Iraq did not treat the POWs they captured in the First Gulf War according to the Geneva Conventions, so whether they were covered or not is a mute point.  Clearly they would be legally though.

I oppose the Bush policies, but you are "off base" quite a bit on this one.

First, I am not sure that the UN even set up two no-fly zones that the US claimed to exist. But let's assume there were two, there still was no resolution allowing post-war military enforcement of such zones.

Should those UN terms be violated, there was no provision that the US unilaterally was authorized to use force in the event any resolution was not followed by Iraq.

Here are the UN resolutions in questions:

I am referring to the cease fire documents/armistice signed by Saddam's generals and Schwarzkopf.  Since this agreement ceased fire in an UN sanctioned conflict, they carry the same validity as the conflict; part & parcel of the First Gulf War.

If the day after, (or the year after) the cease fire was signed, the Iraqis violated it by resuming hostilities, the US would be justified in resuming hostilities as well (as in destroying the remaining Republican Guard divisions in detail).  

It would not be the first ceasefire to break down in warfare.

The No-Fly zones were part of the armistice agreement that Iraq signed after the First Gulf War,

You are omitting some history. The first confict did have UN sanction. An armistice was signed to end the conflict. After the end of the conflict the US incited a Shia uprising in the hope it would depose Saddham. Saddham ruthlessly suppressed the Shia. The US, Britain and France then unilaterally imposed a set of no-fly zones.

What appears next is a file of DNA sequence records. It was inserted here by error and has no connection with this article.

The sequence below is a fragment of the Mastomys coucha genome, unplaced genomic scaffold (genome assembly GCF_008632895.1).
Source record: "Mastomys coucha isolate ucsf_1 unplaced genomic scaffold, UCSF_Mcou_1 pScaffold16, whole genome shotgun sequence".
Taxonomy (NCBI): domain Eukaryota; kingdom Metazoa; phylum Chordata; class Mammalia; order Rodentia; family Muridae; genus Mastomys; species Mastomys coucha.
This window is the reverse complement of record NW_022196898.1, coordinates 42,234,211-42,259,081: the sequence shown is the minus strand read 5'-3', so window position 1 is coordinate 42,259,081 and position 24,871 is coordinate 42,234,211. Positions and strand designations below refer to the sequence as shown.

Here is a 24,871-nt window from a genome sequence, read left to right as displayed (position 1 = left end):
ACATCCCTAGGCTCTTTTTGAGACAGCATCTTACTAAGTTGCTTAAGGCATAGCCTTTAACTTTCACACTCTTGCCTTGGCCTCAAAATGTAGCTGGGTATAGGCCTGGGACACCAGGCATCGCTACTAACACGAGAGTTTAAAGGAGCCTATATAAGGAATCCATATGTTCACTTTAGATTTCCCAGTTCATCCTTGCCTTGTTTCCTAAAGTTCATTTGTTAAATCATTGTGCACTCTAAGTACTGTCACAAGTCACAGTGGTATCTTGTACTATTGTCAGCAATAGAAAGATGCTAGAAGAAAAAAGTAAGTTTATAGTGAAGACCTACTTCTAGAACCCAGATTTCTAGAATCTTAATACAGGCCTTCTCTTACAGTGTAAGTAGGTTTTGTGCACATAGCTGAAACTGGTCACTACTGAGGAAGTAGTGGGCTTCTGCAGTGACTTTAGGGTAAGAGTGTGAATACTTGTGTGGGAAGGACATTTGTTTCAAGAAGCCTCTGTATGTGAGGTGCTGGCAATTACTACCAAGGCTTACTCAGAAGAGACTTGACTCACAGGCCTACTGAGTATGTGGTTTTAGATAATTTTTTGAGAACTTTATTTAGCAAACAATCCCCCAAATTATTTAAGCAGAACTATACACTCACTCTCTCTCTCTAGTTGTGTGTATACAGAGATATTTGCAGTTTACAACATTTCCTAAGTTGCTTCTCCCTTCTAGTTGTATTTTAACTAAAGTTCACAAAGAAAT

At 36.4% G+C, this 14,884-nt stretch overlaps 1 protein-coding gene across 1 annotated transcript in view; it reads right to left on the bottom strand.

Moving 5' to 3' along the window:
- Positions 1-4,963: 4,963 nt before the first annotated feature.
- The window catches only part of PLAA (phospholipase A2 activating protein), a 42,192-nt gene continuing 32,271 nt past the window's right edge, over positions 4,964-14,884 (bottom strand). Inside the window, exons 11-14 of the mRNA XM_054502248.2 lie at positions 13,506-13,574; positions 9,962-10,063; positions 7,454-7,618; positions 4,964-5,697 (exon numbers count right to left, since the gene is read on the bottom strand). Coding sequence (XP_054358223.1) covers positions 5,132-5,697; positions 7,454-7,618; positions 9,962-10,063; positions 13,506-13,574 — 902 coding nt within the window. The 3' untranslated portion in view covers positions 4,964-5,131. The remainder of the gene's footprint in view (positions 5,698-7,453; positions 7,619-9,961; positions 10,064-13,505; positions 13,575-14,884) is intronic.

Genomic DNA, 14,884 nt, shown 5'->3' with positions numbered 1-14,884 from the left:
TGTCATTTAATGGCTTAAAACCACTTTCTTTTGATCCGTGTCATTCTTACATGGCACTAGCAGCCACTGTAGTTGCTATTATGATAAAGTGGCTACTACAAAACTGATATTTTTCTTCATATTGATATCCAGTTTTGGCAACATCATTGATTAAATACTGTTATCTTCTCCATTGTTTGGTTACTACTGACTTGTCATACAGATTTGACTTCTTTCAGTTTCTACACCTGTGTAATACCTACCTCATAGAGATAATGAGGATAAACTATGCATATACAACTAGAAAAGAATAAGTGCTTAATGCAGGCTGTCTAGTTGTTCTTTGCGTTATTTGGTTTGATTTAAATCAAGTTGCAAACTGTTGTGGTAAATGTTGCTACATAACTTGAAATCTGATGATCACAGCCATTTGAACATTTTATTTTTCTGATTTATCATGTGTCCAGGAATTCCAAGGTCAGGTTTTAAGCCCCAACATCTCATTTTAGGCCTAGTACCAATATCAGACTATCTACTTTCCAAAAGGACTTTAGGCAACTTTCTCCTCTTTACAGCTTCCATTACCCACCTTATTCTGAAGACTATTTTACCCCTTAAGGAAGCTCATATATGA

There was no UN sanction for the no-fly zones.

UN Resolution used as justification for the Zones:

In fact, legally the Second Gulf War was quitelegal due to teh violations of the armistice of the First Gulf War without further UN resolutions.

Charles is correct. There was nothing in the manner of ending the first conflict that gave justification for the US to initiate the second conflict.

The second conflict had as its pronounced aim regime change. Under international law this is not an acceptable grounds for war.

Iraq did not treat the POWs they captured in the First Gulf War according to the Geneva Conventions, so whether they were covered or not is a mute point.  Clearly they would be legally though.

I made no statement about POWs in the first conflict. I did raise the question of the legal status of US or British pilots in the event they were shot down while engaged in an unlawful act of aggression.

You are referencing the wrong documents (willfully to support your false & clealrly biased case ?)

The ceasefire signed by Saddam's generals & Schwarzkopf was not an end but a suspension of hostilities.  The First Gulf War never formally ended AFAIK.  They just agreed to stop shooting, the Iraqis agreed not to fly fixed wing a/c (Schwarzkopf later regretting agreeing to letting them fly helos. They claimed to get around bridges, in reality used to surpress the spontaneous Shia uprising), Iraq agreed to uninhibited inspections, release of all civilians & military captured and on & on.